The Courier News from Blytheville, Arkansas on September 20, 1934 · Page 8
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The Courier News from Blytheville, Arkansas · Page 8

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Blytheville, Arkansas
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Thursday, September 20, 1934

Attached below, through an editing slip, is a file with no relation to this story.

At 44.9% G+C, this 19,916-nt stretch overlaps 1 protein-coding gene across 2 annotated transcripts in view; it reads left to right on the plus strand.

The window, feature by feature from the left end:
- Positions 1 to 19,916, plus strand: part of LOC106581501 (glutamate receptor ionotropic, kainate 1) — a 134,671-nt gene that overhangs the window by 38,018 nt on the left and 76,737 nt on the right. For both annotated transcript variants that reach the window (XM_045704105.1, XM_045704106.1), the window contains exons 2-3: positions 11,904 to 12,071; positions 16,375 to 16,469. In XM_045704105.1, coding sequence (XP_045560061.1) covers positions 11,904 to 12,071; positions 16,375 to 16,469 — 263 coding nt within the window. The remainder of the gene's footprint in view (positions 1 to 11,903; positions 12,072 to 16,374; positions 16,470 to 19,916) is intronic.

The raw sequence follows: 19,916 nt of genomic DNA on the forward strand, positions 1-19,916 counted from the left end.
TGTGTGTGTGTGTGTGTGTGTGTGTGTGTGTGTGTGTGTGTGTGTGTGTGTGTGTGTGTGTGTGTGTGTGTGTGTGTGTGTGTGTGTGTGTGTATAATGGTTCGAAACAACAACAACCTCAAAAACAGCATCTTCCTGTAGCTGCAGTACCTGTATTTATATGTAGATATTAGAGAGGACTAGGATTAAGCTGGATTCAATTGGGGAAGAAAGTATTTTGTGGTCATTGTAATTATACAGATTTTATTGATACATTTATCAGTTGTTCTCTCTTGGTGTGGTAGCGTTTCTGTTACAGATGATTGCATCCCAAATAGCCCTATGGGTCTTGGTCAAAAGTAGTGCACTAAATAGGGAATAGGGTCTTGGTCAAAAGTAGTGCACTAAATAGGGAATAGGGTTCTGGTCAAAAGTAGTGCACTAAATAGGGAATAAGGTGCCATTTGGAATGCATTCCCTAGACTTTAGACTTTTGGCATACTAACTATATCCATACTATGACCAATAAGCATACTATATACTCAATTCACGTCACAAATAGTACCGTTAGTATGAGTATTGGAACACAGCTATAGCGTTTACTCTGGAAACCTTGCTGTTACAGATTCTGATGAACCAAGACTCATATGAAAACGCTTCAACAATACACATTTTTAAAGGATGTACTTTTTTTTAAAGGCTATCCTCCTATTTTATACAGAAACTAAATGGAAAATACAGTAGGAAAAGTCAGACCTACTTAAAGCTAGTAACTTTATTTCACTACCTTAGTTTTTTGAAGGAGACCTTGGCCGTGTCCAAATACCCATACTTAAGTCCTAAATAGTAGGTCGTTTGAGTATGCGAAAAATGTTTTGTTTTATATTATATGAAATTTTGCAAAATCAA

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oe. 2 n * ' Vort, Attmooo «x«Dt '.u; second isUss matter «l office at Biylhevllle, Ar- 4cr «ct of congies», Oc*, WIT. Serrwi United SUBSCRIPTION SIATEB By carter ,m the 'city 'or ayttiofille, l&o pw ITMK or 0.50 per >«r In Mvmcc. By jn*il wttiin » ndlua OJ M miles, *3.00 per jiar. 41-40 for «U motMui, **o for.thiw niomra; D y pa»' in. po«.il zoiit* two to ilx, inclusive, |6£0 per year, in zones «vea and eight, I1U.OC pei je»r, ,p«y»ble In advance. Deflators Avoid Wai to Save Their ',1'wenty years ago tlic world wunt lo.. war'- because an obscure band of Icr- Vorists in a .central European province assassinated Hie hcir-iipiiarenl lo Ihe throne of a great nation. Tin*. summer the chancellor of that nation— a nation far less great and powerful than it was 20 years ago— was similarly slain by toirprists. But although armieb mobilised on the borders, and statesmen made dire prediction!*. of trouble, there was no war. ,Ih each ,tasie the provocative incident occurred in an unstable Europe .which needed only a blight shock lo send it sliding into the abyss of war. In '1914 (lie shock did the irk*. Jin 193-1 it did »vL< Why? • • »•'".' It , would be mcu if we cQiikl .-say Dial the rulers of mankind haye learned! agnietlimg, in the last tw.o decades. ,It would bo comforting to i think that they have ionic lo .reiili/.e the fearful puce that Immunity pays for wars, ,bo that they hcbitatc to lead their peopl^eb into aimed conflict. Unfortunately, theie doesn't seem to i>e much jusliiication foi btalemeiits of tfiat kind. We blwn't be able to tajk that way until Euiqpc Claris reducing its runnes and iinvieb and fol- Jowing more peaceful policies generally^ It ib moie likely that the ans.wer is to'' be found in a queei Htlle-- Irkk' which fate heems to be playing on dietaWb A thoughtful analybib of the situation ib apt to lead one to conclude: that Euiope'b leadeis kept the peace this becaube they didn't dare do else. (AR&)/ COURIER' '-NEWS -'•' Tljese dittaloiahipb that dot the map of Europe— these biass-Jamckled •Taw- many oulhlb which keep the Miissolinis and the Hitleib and the Pilbudslds and the rest of them in powei — arc not geared to bland the sham of a long war. Suppressing dcmociaUc go\ eminent and ruling by bheei foice is all right, as long as jou ha\e all the lorce and ajl the weaponb on voui side. Bui Mheu you go to wai you hmc lo call out all the people you have been snip- piesbing, .and put gun s m their hands. AlKi if the w«u c!oe.sirt end speedily, OUT OUR thcyvtve-likely ,lo lake-a,little' thought and use (he guns against you. That, probably, is the chief reason why Europe'avoided war this summer. TJie stage was all sel for it. Everything pointed toward II. JJul in the last analysis tlw dictators didn't dare indulge in it. The chances were loo great that, when the smoltc cleared away, a lot of dictators would be looking for now johs. . —Hi'iicu Cation. Still Ahead oj Europe William Feather, Cleveland business niiin, returns iVoin a trip lo KWOIJU with the remark that, in spite of the depression, "this country is living on a plane that Europe will he lucky lo reach in another generation." Compared with Krance, Germany and England, he says, Die ordinary man in the. United States is living, if not a fife of luxury, at least 11 life of comfort. Conditions in England are better than those on the continent; but even there "the plain people do not know, a« they never have-known, u living- standard comparable., lo what we lind here after live years of devastating depression," : Here is something worth remembering. It- does no good, Heaven knows, to try to minimi-/.!! the clfects of the depression, to try to pf.-elcnd. that there has been Jittle real hardship. But it doesn't inirl lo remember thai, .when all is said and done, we are still luckier than, most people. The American standard of living is a heritage which even Ihe depression hasn't wrecked. Judgment Under Pressure. Tim more one reads about (lie,-tragedy on the liner Morro Casllo, the more one is impressed by the terrible weight of responsibility which can descend, without warning, on the shoulders of the man who holds a command at sea. '','.•'•• No oilier walk of life can bring 'responsibilities quite 'like the sea captain's. In the' twinkling of aii^uyu he may bo called on to make decisions that will mean life or dtjnlh to hundreds of people—aiid he never' gets a second guess. • llis decision, once made, is irrevocable. His slightest 'error in judgment can ; bc fraught with unspeakable consequences. l''or this reason it behooves usj land- hlbher.s lo move slowly iu condemning the man who had charge v of the Morro Castle during the lire. ,'It may he that lie made wrong decisions. But we cannot judge them fairly unless we renlixc that Ihe sea captain's mistakes are made under a pressure that none of us who stay ashore will ever know. We arc now preparing for nl least .n month of struggle lo win (lie textile strike. —Francis - ,1. Gormnn. clinirinnn milled Textile Workers. » » * There Is little chance tor me to becomu cocksure anil cclf-satisftMl. —Helen Hayes, singe ami screen slur. SIDE GLANCES ByjGeaicge £!«* , rtrllj, clop?- Milk -KIJ»» T 1,UNJ>, kn.^oi^, ..rim. I., UMlr»-(«r • * "•t V . Jok • lore, I. Hl.-l. p J"v; •f»\*-f,u ,» ,v«k .«»ir< mtmi ••• J ' ' •• , ' tp Hk krr tmrtmlt ^ tm tor keif, Hool. XnuwtU » pl«c. Sk« ••<i«|»-.'plf!||,1|-rpBNWA«i . *""** ••«<*•>. >fc» l*lr<M>». k«r KIJWAHI) VAU tuvEH mm* auilftil KAY UH1I.LINUI.-ORU. 'Fur the love of Mike 1'(Can't you whistle any other time?' You Can Renew Your Teath •But Your Stomach Must List Tills .Is (he flr.sl of two artiulus by Dr. Flshlicin on proper food Cor the tgcd. » • « BY »K. MORRIS FISUBEIN to the iiBCd bill a diuiaerous menace lo Uiclr lives. While the dentists have provided Ihe aged with e<xxl strong teeth, physicians have not. been able lp put new linings IMIlor, Journal of the American] inlo tliclf stomachs' Medical Association, and of Hy- I It, is, therefore, well to bear I Keto, the Health Magazine | mind tlial the food of tile a»ed The old mini's legs are weak and; should be soft ami easy to chew. This .ineiuis.'UiiK, excessive amounts of rqiighage nuist be avoided. In fact, IherD .arc two periods .in life w.ticn, soft, foods arc essential—(list childhood and second childhood—so" that the minced 'and slewed vegetables which are now made, especially for children, may also be considered particularly, satisfactory for the diet of the aged.. It is a serious matter if food taken by the" nged is allowed to overburden Ihe stomach. The amount of food should be'sinall, but it may he tnkct) ii\t:hcv fvcqucnlly so that hunger will not occur. ' This also gives (lie stomach op- IJortuhHy to take care of tlie food :»«l to move it oinvard. It is especially important nlso thai the food ol the aged fe not such as to produce large nmoimts of gas. An accumulation pf gas in the bowels or in the stomach at night will cause pressure on other or- •ans, partictiliiriy the heart, with some danger to life. NEXT: The proper diet for the aged. lie spares them. His' heart grnrtu- illy loses its force ana Vie is likely io spare this 'organ by resting more nii.d by playhig nine holes of'golf when lie useil to ulay IB. ' EJvcn hjs mental powers nre cli- mlniahcrt unit he is likely .to do one-liult .us much menial work as lie did j>i-cvtoiisly. Unfortunately, or jicrlinps for- i.iia.tcly, according to h'ow yon view liie'iiwUcr, the deiitlsl provides him wlth r guod sotinrt teeth in place ot _thp \venkencd tcctli that used to fc Die lot of aged people. Therefore, he is likely (o. avoid siiaviug liis stomach ami lo overload it with vast nmomils of. food! ' If thcro is any one piece ol ini- liortnnt advice that should lie given the need to lengthen their lives, it is that their' diets should be sparse. • * * Investigators.linvc long since es- labliolied the fact that a tendency lo overweight, is not only a burden The Editor'! Letter Box WilJiatns VOU WHAT ARE 6^Q,SO FAR FROM THE CAR ~> WE LEFT you IN IT ' TO WAtCH THINGS, AND HERE YOU ARE, HftLF BLOCK AWAY FROM IT. AMD M'V NEW PAIRS OF I'M WATCHIN 1 IT-DONT WORRV.' BUT NOT PROM IN IT— I'VE TOOK ENOUGH BAWLlKfS OUT FROM COPS , PER YOUR PARKIN'.' IT MAY 8E PARKED ALL RIGHT, THIS TIME, BUT I AJW'T TAKIN' MO CHANCES.' CAM WATCH IT RIGHT H&RE ; F|NE.' OTHER PACKAGES IM IT, ' . i.o.i. .hop. sk , :Rnr jiv,,}i »llb t'HANCKS UAWTHin. (• chutKC ol imt qhop, :|j«ot*' MotkVv come. 10 .f. fc.r a.4 »r,. k» 10 Tl.ll ,mtr I.ibjr *ko fcn. ,*•« ji .Iroke. Hoola 'rea|Uea .her par- NOW GO ON VV!T|1 TIU; 9TOBY 'CHAPTER XXXVll ROOTS was curled hi one corner of Ilia big .couch. In this room with its studio.window, Its marble mantel nnd .grato In which a red lire glowed comfortably, there ,were expert touches. Kranccsibad made tbo linen slip covers .with calla lilies on a lerra cotta ground. The books that lined the shelves were many .and various—poetry and .de- lion ami .biography. Kr.auces was .Interested in .child traiaing anil "mental health" and ;there .was a full slid! of bqqks on tho ..la.tter subject. There iwqro' clirycantuV minus in a ileop-nioutlied amber vase and tlie wet wind, ^tirrlugihe curlnlns. mingled with .the scent at (ho.lli-o .ami tlio Ungy, .bitter .odor of tbo flowers. Hools, gliiiiclng up from lier.book nnd yawning, ijked'.ali of it. This was a slcp up. Indeed, from Mrs. Moouey's narrow room with its humpy bed and sagging .dresser. Doqia liked sharluB quarters' _wltn Frances, jv(]o : \vas efiuable, anmsirig Spain Resumes Work on Rebuilding Opera House MADRID (UP)-Aftcr two- years' suspension through lack of funds, the tnsk of Mndrid newed. reconstructing tlie House has been re- Mr. Tucker Ileplics ttTo the editor:). I" ii previous letter i agreed wl fa everything snid by bur distinguished Air. Jno. B: Driver, with reference to corrupt iipUIjcs in Mississippi county. I tried to show that our lives were ruled by some economic fcnr nnd not by reason. I named several classes and sal<l thai it effected our very best people—that insurance companies hud lost heavily on projKrty belonging to chinch members of undoubted Integrity. Now the iwpuiar and well liked gentleman/ Mr. O. D, Grimes, resents lliis ns n thrust, at the church and says that I don't believe In the same Christ ns lie and lhat 'Bolshevism is getting r.ink Now I want to apologize to Mr. I crctl "S. an Initial sum of 100,000 Grimes for Including church meni-! Pesetas to enable the work lo 'be Grimes Architect Antonio Florcs hopes to have the work finished nnU the theater ready for opening by 1037 —if money is foitlicomliig In sufficient quantities to allow . the work to continue without another interruption. I5ut nlthoiigh. the work has beer begun again, those credils which were not supplied before have not yet been found lo the full. The Minister of Edncnyon, however has set aside out of the general bm. Mr. Is a member himself and I shouHi Irave jtnowiv tnal chnrcli members were too good to si.itxl up and lake a cleaning along with olhcrs when the coun- tiy M sorely needs it. .1 do not know tlie men who are mostly responsible for corrupt politics in Mississippi county but I will bet twp doughnuts 16 one gln- Bcr snap that they arc church mcmbcra. Mr. Grimes says that I dcin be- Iicve in the same Christ that he does but as about twelve hundred million people In ai e world ;M SO flilTcr with Mr. Grimes. I don't feel lonesome or conclude that Mr Crimes has any monopoly on lacts However, if |, c s |, oul(i cvcr co n possession of the rtaj fact* abaiit "" y ° f hl$ - c!:rlsL m resinned, but this sum. to Florca, soon will lie exhausted Nevertheless Scnor mistic. The rise in tiic cost of materials and in wages 1ms added to the cost ol tlie reconstruction work since it was first planned. .aiid honorable" She Tlk'eil liio' long Swid;iys In tbe empty apartcnent when Frances went to,spend'.the day wllij her married sister,In East Qra.uge or .with .any ,oue of ,a. iiuim- ber of classrua(cs."Fr'^iicc» also jiafl a beau—a ; laM,.5Qribiui'^-bung tiiau who taught cco'u.oinica at""'gno'"'df tho nearby .universities and frequently came up tor ;a' "binge'', ot dinner nnd tlie theater^. It-Was one of those o'ccii slops'which Ejo'oi.a. WBB' celeb'ijlll'iig "iiov»'with.' a f ia-reatfae °^ 'V. a , n .r Eyre" .anil a supper .ol bread and milk. ' Edward "was "flii't .of town;'ho'had.befcri'lriy'lted to one of ihp myriad :bouso parties tie vis always.tieiiiK .bidden'io. 'but presently Ii I s v 6 i c e V bii Id be ' iie l ard r ''oii tlie telephone' artd KranceV jroufd couie (tasMng 'm. - it waa 'good'to bo alone,' .to savor "all ,tiiia : . ^ . ." -The l>ell rung' shrilly in'the illlt- ncs.s a,uil Boots ,scramble.d'• to jier feet. g'lanclng"at'..lud 'clock." Ha|f past 10! Top early for frances'to return from her "theater, niuch too early for Kilnvird to'call. "'"HIS qo.Ce had said bo would bb arriving'",' 11. ami thai ho would ..{.olcphoi her the liisiant die trairi £bl" in lust to sec how she was. That was Edward! " ' ' .She pressed Hie buzzor which .opened the downslalra .door. Jt .uilghi bo a telegram or a special OB livery letter from Frances', young man. It mlElii bo. ... Running steps on the single .Sight of stairs leading to their apart- menL A dark, smooth head ap'rjear- ins in the stairwell as the girl, bent double In her lounging pajamas'of ,amber silk, huug .over 10 sea wbo tho lato caller might be. : t«!e minded him .wordlessly, non« 0 | u|i aff.lr. v ........ It w'a» b». pefljs in full ovcalns ill, .very handsome and de>oualr. a ' tb,« crgqk of'bls arm. ' .*ra iat crns|i?d in jt.8 blind, hl« white 'oiuttjer «bow- :Tbeir-eyes met ,He : .wa3 breath- lUB .b.ard. He had 'beep running jtit .he eald cisily, "Ilellol May I ,Tii9 laepleucfl of {j(m, tlio unquall- Bed'Ipapudepc'e''of .the nianl She had not .seen him 'for' months— twp, Ihres'mon'ths, at least Not .b.ad-fieen-ber, ua&mllfDg, ' train and had ' Denis got to big fe«t, .,„.„ Ing tbe clgar«t In a brass iray Ills li, ^nolliiug," he sajd But politene.ss triumphed over pride. '• She said, "(if course, come In." '••••• Sue was conscious of her tumbled curls, .of'.tuo empty btu'e'tiowl and iho ringed tumbler ou ithe teitk- wood iray,.consclou6 of tlie.deiit sbe iid (eft |lii'tiia deep' tumbled pll- ,ows of tho couch, tor tbo rest.it 5 all mystery, all enchantment, :c have this slim, dark young man loro in tills autumn room, full of Jio scent of dying chrysanthemums ind crackling fire. She- sat down.ln the barrel clialr, *icr back braced agaiust Us back, anil looked up at iilni. V.ery deliberately lie laid bia hat nnd stick down upon the priceless walniit of Frances' old s -kneeIiQlo desk. 'Very deliberately he rcmoveil '..is tqp- coatl ' '• "Nice room!" lie approved. Her blood rose. ,Tho imivudenco of tbe man! Into yoiir life he strode,w'ilh- ont.a by.your-ieave! "I'm elad you like it," ' ". • '.'Cigaretr' -lie Biiiinpcd open .a wafer Hiln case of silver and sb'o sliook Jicr bead In refusaL All tb'is waa prel|niluary to—exactly what? "I..was .up thi3,way," beiils 'said .cohvoi-sationally. '"Ed told mo tbe other'day where you lived. I've been wanting to sco yon. ..." .He'd been wanting to see her! All tbe:air..was full.ot.music mjw, falnt-aud-far away, .o.ni there ivas ar-.leaping in her : puises.R3-thou"sh rivers of ice had been released. Oh, bo bail said that; Elia lad.u't ilrc.aiiied .it. • ' ' '] "Well,.i;ve .been around," she of- lorcd,vaguely :.lb.tho silcuco. .Sbo ba.d.resumed her place on the couch now ami,waa curled 'itp, a small •TanngnUikc figure in amber' silk, -lier.bair'a riiffly cloud "about ier lieart-sliapbd-iace. 'Tho room ,waa '* i'sarlm, .enclosed .place, ^holding a .Djan and > .girUwitb .50 much ui- spoken .bet.weep . the r in.' .Fuahy thi.ug, life. :0uo.mlnuto\you were Jul.f asleep, droning.- over.; a '.book, not: really caring wb'at'.flaOTenea; tba next instant you x'atrYe aliyie suddenly:at :the'6ound''of a voice, tbo,touch ofV;habnV..' t : " T\EN13, in .tho .wing cbair, scru- r^ tlnl/.'cd her coolly. 1 She" wasn't drcaniing. It :.was 'Denis' himself. crltlcar ; as alway's, a'ssufEil.' fainYjy uiocblng 1 . Slie' Ka'd dreamed 'of ii'l'm bften'.aud "often in Goine such.alti- tude, in this very room; Bile bafd not expeclea -tho "dream 'ever.'.lo cpme'true. ' ' ' ' f" ''' • . "So "you're .going to .marry agalri?" " • • Shg .^ut up, straight as a ramrod, disdaining the pillows. "y/)io says .sol" * Ho'shruggerl. "I. ljeard.it. 1 " "A.rid jf.i.am?'' There was cbal lengc in her g£i>,e, in the smile she lifted to bim. It was, she r«. might baye steered you Into « ! i(e* wafers xhe other time. Just a eon or grandfather complex, M eue«i That's all." •••••'• i "I can lake caro of myself," Uaot» told hlmAWly, He bcul a baffW gaze upon her and she felt ashamed. He bad.taken care of htr when Ebe.was 111, helpless as a kli. ten. .Why, wag It th»t 8hes;ifd'th«s9 stupid, Uclless things to bim? Sbfl flushed. . .; . "Guess you can," brooded Deiils, thrusting his hands deep In hli pockets. Silence fell iipo> tbe [ilcasaul room, a silence broken only by.tbe fall of a coal' In 'ibe grai« and the hootlof a late-going""ship In be nearby river. "" ! - ."Sbrry I was cross," tbe girl said [Ulckly. lowri.and "It's b/co to sefl.you. Sit te|l po' what'yqu'w heeu ' She 'yqu'w : hated he'r'seif for ' I'aatlng these minutes. T'_res.«nilr 10 would go away and she ''woijld bury' hei-self .In tbe pill.ows «n'd vccp lier.heart out ! beca,ui«'^he bad ' wasted tile" precioug' rjiomen\s In cb idiocie.3. ;" l! ' "Jell.mo just this," the man pur- ,ed, sitting down.beside,he'r..",ue ^P,M.fioIijg:to.,Biar.rj' Etlwar.d? .[Je'8 i.ne.l.pf.it.lie ^est,'..yoii'i(now—but be s'uro of yourself "this' time. '.You're :cally such.a.baby. ,1 feel sort of responsible ,for you. ....'• - pTEli hand, slim, long-niigered, ... tliG :iiails .rosy as /little, shells ay'.curled .on\tbe .'cushion i.besid* liru. Denis picked It 'up-.alniQit aloofly a.sihe might; have dorie to :hc hand'of a child. Tbe warm current of her being Bowed ;lnl!>' the very center of .that rosy" palm.. SorjictUInglelcctrlc flashed between Iliein. Hoots .never .knew :bbw' il bappened but suddenly '(lie'"Waa In |s arms, .tier :bright" head crusaed agalnsr hla .black-coated' shoulder. '-;tt'.was oniy'fo'r'anllnsJa'u'l.'Slars /!ig-za"gge4 : i'n tbfeir courses' aftd'tlieo righted"'lue'mselve's; a gilt-haired sirl In ambe'r_8llk ^wayed tp her feet,: facing' a. fall', very pala young man In'evening'cipibei' ' ~ ' ' "I'dp.n''t—.(lon't .itnow what's tha . . matter' VithW." sb.a :6aid dj ; 'I : .tliink .«*« jfijust both be?a r ]IUl8 ..... ' ' "' dily. ..l'y In thE i pa,uso,a i ijd she ."flejrto, answer It Edward's 'hbnMt, '.hearty .Tplpe. ' ' : '" ' "'"'"" "Been a gpjdlgir] ^hiie I'vo been: iway3"y -•-..;'." f;J ,," J'" V '"""", Aev.r.ibly .good." s.Uer .eyes ' he.'r .m.o.odily .ani! .he'»as frowjlng. .."What's .th.e .matterZ 1 * .KUVard ,was ..'conceriied. -"You iSqupd as tbjp.ugh y.ouy ..been .crying or..«oibe" I thought la drop: by tor a mlnut* •r.;it : 'jsB;.t;..too.tii'e.A"'• ; " : <v ;In .paplp:Bh.8 rlnterrupted. f'Ou, but : lt.is^-hbnestly. .Not tunlgbt't" When eh» 'put the Tneti^'ftaent bac?i. on Us .cradle. Denis : h»d ! -Bl» topcoat on >.his arm-' -"That-i,wa> She nodded. "I leel like a hound. I'm sorry." -Her. eyes fell. '"Don't-be."" His 'tone was Infinitely ' gentlo. "You pad :I ara 'sot on' differabt paths, "child. 'Ton'so' with "Edward, I .with Kay." '• " "" "' •';••' . "(T» Be Continued). ' America's Sweet Tooth Booms Chocolate Drops ^^e^o,^ rate and distinct titillatlons of the These conclu: cccnt cxhaus- Pa, (UP)—Emerging i live researches following the arrival at .a caiidy plant of 22 Irclght cars loaded with cartons. They are to be filled with chocolate drops and sent out during this'month to fatlsfy the American sweet tooth, from the red. America has gpm deiinllcly chocolate. This color schema is radiating from here In delicious, rich brown waves designated to create 3^6,700,000 se'pa- Expers figured out .that there arc IP.8,000 cartons in the sliiimient. '108,000' cartons', represent 326,7OT.- 000 chocoljvte drops. At .tlicTjiCg-'ot only one •titniatkm per chocolate tirop. this accounts for the'326.- 700,000 tlUllations aforcinciitlotVcd. Read Courier News Want A(D. OUR BOARDING HOUSE Bv Aherr Mr. primes says that Bolshevism « gelling rank, if M r Grime-; dnr^ not like bohr.cvl.tn he ihSSfcTtaTe spmc steps to abolish the cause of ii, and he shouldn't rely too much on fnith nnd prayer. Fuiih ii ca i_ 1V.S ' s I" rts,"'- If there is nothing the mater, but i( yml have chilb sou bettr-r lake o,iilnlns. n ue y Long, in hvo weeks time with a low euns. did more to rid New Orleans or graft, bribery, aim politic,!) corruption than all th c churches and preachers combined have done since the city was founded more than ZOO years ago W. M. TUCKER, EUREKA. NOW \ -WA6GLESNAX 1 VAAvVE THE OT- TrAE t-.LtPHAS-~PROBOSClDk.rX, OR EL&PHANT.TO YOUSIR tGAD, IT WAS S\X YEARS AGO—-I HA,rs TO S\ON AFFIDAVIT, ANO VQU THE NOTARY PUBUC VWAO ATTESTED^ MY SIGNATURE /— YOU /\Ptf= A ^ NOTARY < Read Courier News Want Ads. Aliunirac. ^September 20 ar the Great born Por Aivancetnent d- convenes (br first e had staved